Paraphrasing the manufacturer, The real challenge designing the Gain Cell DAC was making sure both PCM and DSD were handled in a way that sacrificed as little as possible through the playback process. The two designers developed a custom, simplified input stage and voiced the output stage in a musical manner that honors both PCM and DSD formats.
I’ve had the Gain Cell around for a good while. After first breaking it in on my temp review setup, I moved it to the main rig to perform duty as the main preamp – this allowed my Conrad Johnson a well deserved bit of a rest. I connected to its internal DAC with my distant Mac Pro… 24 or so feet of Transparent Performance USB cable away – loft living creates some long run challenges. Thankfully, the Performance USB cable properly despite my adapting two lengths together with a USB 3.0 female to female adapter, with no dropouts or negative digital artifacts noted during play in a span considerably longer than USB 2.0’s technical limitation of 5 meters allows.
With a balanced connection to one of my Emerald Physics EP100.2SE’s and on to my Tekton Double Impacts, along with the connection of a couple of nice sources (Memory Player Mini and an external phono stage for kicks), I was ready to listen.
Chris Potter and the underground Orchestra’s “Imaginary Cities” (ECM 2015) is wonderfully orchestrated, lush, beautifully played and intriguing. My wife will love this on Sundays, it’s the perfect soundtrack for easing into a day – it reminds me a bit of of Claus Ogerman’s mid-70’s Gate of Dreams in its sensitivity and depth. The Stellar Gain Cell preamp and DAC combo brought these thoughtful and buoyant arrangements to life, as musicality flowed from the system effortlessly. The DAC of this DAC/preamp was quite sweet and easy listening for long periods. This was truly the kind of music you close your eyes to and let loft over you: its melodic enough to follow and interesting enough to keep you curious, capturing your full interest as it flows from mood to mood. There was a lot of love here, most assuredly the Gain Cell’s contribution – musicality and cohesiveness.
The third track, Imaginary Cities 2: Dualities, began with wonderful string plucks and a nice depth and presence to the instrumentation on an ample soundstage. There was nice drive and pace to the music throughout this percussive piece. Potter’s sax tone was very nice, with good body and depth and tone. The ferocity in that subtle sounding marimba’s playing was both unexpected and memorable.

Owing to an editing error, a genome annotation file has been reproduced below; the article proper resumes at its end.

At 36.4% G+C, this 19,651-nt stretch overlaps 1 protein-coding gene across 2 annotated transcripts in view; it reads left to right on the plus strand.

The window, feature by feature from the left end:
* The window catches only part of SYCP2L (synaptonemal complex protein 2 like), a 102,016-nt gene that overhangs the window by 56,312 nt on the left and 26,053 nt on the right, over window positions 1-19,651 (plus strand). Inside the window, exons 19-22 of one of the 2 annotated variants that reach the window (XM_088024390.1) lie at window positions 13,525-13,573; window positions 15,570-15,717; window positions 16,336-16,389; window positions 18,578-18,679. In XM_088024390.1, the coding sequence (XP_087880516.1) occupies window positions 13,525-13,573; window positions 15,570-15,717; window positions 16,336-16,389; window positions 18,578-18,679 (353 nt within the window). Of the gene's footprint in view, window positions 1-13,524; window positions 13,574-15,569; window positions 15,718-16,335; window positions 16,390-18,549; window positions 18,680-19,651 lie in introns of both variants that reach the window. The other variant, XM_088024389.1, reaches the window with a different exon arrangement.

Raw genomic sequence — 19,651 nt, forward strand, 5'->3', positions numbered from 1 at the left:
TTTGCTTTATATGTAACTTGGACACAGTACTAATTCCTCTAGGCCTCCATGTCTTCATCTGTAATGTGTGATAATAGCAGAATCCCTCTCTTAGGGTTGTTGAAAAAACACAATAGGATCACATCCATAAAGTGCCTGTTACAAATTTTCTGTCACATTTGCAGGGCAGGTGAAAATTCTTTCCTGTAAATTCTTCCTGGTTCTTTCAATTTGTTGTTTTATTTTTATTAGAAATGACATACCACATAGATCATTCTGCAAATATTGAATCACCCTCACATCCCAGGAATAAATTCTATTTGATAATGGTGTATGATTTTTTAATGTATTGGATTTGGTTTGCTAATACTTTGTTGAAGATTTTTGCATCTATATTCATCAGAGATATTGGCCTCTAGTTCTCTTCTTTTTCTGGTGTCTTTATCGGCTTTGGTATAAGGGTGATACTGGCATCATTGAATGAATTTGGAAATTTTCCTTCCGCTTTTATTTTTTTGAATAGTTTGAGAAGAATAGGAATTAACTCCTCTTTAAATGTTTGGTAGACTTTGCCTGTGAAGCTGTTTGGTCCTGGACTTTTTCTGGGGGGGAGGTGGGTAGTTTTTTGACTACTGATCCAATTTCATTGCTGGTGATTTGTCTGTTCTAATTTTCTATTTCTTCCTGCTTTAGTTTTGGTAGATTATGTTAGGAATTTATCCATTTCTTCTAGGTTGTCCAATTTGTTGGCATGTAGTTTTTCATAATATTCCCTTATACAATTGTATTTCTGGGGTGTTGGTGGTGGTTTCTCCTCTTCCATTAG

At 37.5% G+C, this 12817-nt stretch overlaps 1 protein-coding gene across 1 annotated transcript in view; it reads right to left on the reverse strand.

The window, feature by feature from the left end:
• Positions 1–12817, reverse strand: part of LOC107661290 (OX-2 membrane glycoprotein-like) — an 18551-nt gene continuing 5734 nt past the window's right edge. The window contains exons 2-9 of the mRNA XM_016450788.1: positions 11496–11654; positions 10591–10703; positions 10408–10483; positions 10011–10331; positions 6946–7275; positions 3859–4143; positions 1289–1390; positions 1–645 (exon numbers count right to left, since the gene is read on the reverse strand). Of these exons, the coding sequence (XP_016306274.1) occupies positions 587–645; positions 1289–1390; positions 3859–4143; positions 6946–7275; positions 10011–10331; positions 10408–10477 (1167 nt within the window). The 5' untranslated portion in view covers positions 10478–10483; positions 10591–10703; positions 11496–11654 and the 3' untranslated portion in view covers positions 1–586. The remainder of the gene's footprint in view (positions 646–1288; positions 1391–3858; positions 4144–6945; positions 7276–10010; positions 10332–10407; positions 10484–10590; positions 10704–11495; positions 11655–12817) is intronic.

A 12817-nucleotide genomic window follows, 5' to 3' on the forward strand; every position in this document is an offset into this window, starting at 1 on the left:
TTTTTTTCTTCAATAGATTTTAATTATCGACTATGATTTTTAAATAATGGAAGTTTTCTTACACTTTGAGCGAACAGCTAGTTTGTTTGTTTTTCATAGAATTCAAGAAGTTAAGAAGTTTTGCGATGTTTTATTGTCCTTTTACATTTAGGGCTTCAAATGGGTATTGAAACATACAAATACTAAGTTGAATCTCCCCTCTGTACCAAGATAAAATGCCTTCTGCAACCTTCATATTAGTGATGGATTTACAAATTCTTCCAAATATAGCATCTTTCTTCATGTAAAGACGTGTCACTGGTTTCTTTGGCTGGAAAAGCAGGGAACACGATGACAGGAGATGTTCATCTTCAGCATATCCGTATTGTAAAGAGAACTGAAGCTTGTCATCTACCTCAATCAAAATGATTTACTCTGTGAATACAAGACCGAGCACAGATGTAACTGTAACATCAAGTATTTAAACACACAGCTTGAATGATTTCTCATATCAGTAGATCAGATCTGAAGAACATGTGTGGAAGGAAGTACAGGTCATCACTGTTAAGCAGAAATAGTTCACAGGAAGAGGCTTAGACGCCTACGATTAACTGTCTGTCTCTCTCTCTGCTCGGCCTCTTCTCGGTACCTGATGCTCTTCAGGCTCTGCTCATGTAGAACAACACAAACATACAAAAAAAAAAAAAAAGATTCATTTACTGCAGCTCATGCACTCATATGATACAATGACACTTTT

On Track 5 Rebuilding, the Gain Cell really allowed the swinging in this track to come though. A surprising amount of imaging and instrument depth inhabited this longer tracks’ ebbs and flows… and its inspired guitar lines and warm sweet strings floated onto a very three-dimensional stage accompanied by the interesting and angular playing of the band members.
The first few tracks on John Surman’s “Brewster’s Rooster” (ECM 2009) might fool you into think he’s mellowed a bit, given his presence over decades in the free jazz arena, but he still possesses the fire I first heard from him on John McLaughlin’s “Extrapolation” back in 1973. Boy did I love that record… so much so that I purchased a second copy as well as a Gibson Hummingbird like McLaughlin played on the date, that same year.
With Kickback, Surman’s playing was more ferocious and complex. All the band’s members, John Abercrombie, Drew Gress and Jack DeJohnette, delivered fantastic accompaniment that allowed Surman to wade through a wide range of tonal and textural waters. The Gain Cell delivered impressive drive with solid dynamics and 3-D imaging, accompanied by nice depth in both soundstage and low frequencies.
The band’s reading of Chelsea Bridge was gorgeous and a tribute to such the greats who have recorded it before. The sax was sweet, rich, resonant and easy going, with the other players as unrushed and contemplative as Surman himself, proving that it’s the space between the notes that matters. The old Surman returned on Haywain, a spirited outing with the entire band locked into a great groove, delivering chops with a unified drive and passion. DeJohnette really drove here, letting the band members the space to stretch out. A truly great performance.
Johnny Adams’ Baby Don’t You Cry, from his 1996 “One Foot in the Blues” CD, was up next. Adams was such an accomplished ballad singer and the arrangement were both tight, very well recorded, dynamic and spacious on this outing… but, man, when Dr. Lonnie Smith’s Hammond organ blasts off like a spaceship in your listening room, WOW! I first heard this tune in CP’s rig a few years back and sat transfixed at that spinning Leslie speaker doing it’s thing on the soundstage in front of me. The Stellar Gain Cell made part of this magic happen again.
I sat back to try the headphone input of the Gain Cell with my Sennheiser HD650 (fitted with Cardas cables) and really liked what I heard. A sojourn through the Tomasz Stanko quartet’s “Suspended Night” (ECM 2004) proved quite worthwhile with its open airy and dynamic sense of realism. Percussion was well delineated, bass was solid, mids had convincing body and weight and the higher frequencies had a nice edge without being strident – all in all, quite enjoyable. “Something Coming” from Cecile McLorin Salvant’s “For One To Love” (Mack Avenue 2015), sounded vibrant, delivered with great drive and presented in a wide and deep space and with notable immediacy and punch.